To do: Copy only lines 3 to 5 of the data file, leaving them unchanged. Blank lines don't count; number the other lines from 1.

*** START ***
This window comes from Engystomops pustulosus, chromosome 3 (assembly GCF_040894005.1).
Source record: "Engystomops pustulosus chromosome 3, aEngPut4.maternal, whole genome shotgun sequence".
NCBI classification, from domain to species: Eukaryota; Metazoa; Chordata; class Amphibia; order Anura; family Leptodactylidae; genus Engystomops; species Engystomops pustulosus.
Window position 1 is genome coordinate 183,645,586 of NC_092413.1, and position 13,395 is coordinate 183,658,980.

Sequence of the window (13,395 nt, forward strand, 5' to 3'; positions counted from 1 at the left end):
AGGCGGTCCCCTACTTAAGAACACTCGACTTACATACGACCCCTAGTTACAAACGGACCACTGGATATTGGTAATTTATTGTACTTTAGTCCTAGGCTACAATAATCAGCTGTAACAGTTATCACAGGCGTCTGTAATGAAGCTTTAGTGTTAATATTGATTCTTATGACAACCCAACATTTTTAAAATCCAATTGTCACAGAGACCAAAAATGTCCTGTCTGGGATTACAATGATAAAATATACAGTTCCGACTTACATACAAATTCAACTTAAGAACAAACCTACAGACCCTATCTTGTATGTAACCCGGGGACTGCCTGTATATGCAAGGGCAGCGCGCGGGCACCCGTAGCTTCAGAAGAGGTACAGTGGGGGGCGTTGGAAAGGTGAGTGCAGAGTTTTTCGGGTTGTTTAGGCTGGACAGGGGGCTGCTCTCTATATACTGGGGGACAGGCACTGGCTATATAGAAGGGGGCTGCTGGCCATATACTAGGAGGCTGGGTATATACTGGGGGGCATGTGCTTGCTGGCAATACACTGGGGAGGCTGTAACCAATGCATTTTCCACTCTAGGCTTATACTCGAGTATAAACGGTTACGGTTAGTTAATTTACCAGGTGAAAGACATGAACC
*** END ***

NCBI classification, from domain to species: Eukaryota; Metazoa; Chordata; class Amphibia; order Anura; family Leptodactylidae; genus Engystomops; species Engystomops pustulosus.
Window position 1 is genome coordinate 183,645,586 of NC_092413.1, and position 13,395 is coordinate 183,658,980.

Sequence of the window (13,395 nt, forward strand, 5' to 3'; positions counted from 1 at the left end):